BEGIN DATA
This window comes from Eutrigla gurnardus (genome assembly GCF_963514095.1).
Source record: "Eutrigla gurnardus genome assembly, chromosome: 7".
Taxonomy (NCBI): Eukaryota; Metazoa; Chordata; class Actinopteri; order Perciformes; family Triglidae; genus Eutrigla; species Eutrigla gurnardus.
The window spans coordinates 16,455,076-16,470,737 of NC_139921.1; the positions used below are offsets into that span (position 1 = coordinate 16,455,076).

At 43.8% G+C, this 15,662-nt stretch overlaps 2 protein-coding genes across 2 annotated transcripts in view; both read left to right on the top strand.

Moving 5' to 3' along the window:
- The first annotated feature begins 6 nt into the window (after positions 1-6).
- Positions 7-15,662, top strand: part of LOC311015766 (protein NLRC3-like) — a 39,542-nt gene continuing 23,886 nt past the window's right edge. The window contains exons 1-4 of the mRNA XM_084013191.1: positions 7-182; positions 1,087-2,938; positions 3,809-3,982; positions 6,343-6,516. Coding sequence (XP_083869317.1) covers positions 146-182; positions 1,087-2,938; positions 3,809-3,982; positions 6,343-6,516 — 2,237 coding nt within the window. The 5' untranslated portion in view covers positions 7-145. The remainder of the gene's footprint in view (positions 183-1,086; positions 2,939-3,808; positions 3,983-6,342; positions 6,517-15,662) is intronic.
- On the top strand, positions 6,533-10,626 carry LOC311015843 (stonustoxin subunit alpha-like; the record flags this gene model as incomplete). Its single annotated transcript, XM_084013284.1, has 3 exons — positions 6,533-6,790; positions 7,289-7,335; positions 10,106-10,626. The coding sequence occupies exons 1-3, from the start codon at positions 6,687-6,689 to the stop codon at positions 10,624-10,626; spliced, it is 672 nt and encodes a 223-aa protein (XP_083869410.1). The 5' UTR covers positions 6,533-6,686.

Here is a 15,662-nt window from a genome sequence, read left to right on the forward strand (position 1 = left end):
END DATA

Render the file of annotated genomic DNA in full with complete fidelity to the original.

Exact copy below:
This window comes from Eutrigla gurnardus (genome assembly GCF_963514095.1).
Source record: "Eutrigla gurnardus genome assembly, chromosome: 7".
Taxonomy (NCBI): Eukaryota; Metazoa; Chordata; class Actinopteri; order Perciformes; family Triglidae; genus Eutrigla; species Eutrigla gurnardus.
The window spans coordinates 16,455,076-16,470,737 of NC_139921.1; the positions used below are offsets into that span (position 1 = coordinate 16,455,076).

At 43.8% G+C, this 15,662-nt stretch overlaps 2 protein-coding genes across 2 annotated transcripts in view; both read left to right on the top strand.

Moving 5' to 3' along the window:
- The first annotated feature begins 6 nt into the window (after positions 1-6).
- Positions 7-15,662, top strand: part of LOC311015766 (protein NLRC3-like) — a 39,542-nt gene continuing 23,886 nt past the window's right edge. The window contains exons 1-4 of the mRNA XM_084013191.1: positions 7-182; positions 1,087-2,938; positions 3,809-3,982; positions 6,343-6,516. Coding sequence (XP_083869317.1) covers positions 146-182; positions 1,087-2,938; positions 3,809-3,982; positions 6,343-6,516 — 2,237 coding nt within the window. The 5' untranslated portion in view covers positions 7-145. The remainder of the gene's footprint in view (positions 183-1,086; positions 2,939-3,808; positions 3,983-6,342; positions 6,517-15,662) is intronic.
- On the top strand, positions 6,533-10,626 carry LOC311015843 (stonustoxin subunit alpha-like; the record flags this gene model as incomplete). Its single annotated transcript, XM_084013284.1, has 3 exons — positions 6,533-6,790; positions 7,289-7,335; positions 10,106-10,626. The coding sequence occupies exons 1-3, from the start codon at positions 6,687-6,689 to the stop codon at positions 10,624-10,626; spliced, it is 672 nt and encodes a 223-aa protein (XP_083869410.1). The 5' UTR covers positions 6,533-6,686.

Here is a 15,662-nt window from a genome sequence, read left to right on the forward strand (position 1 = left end):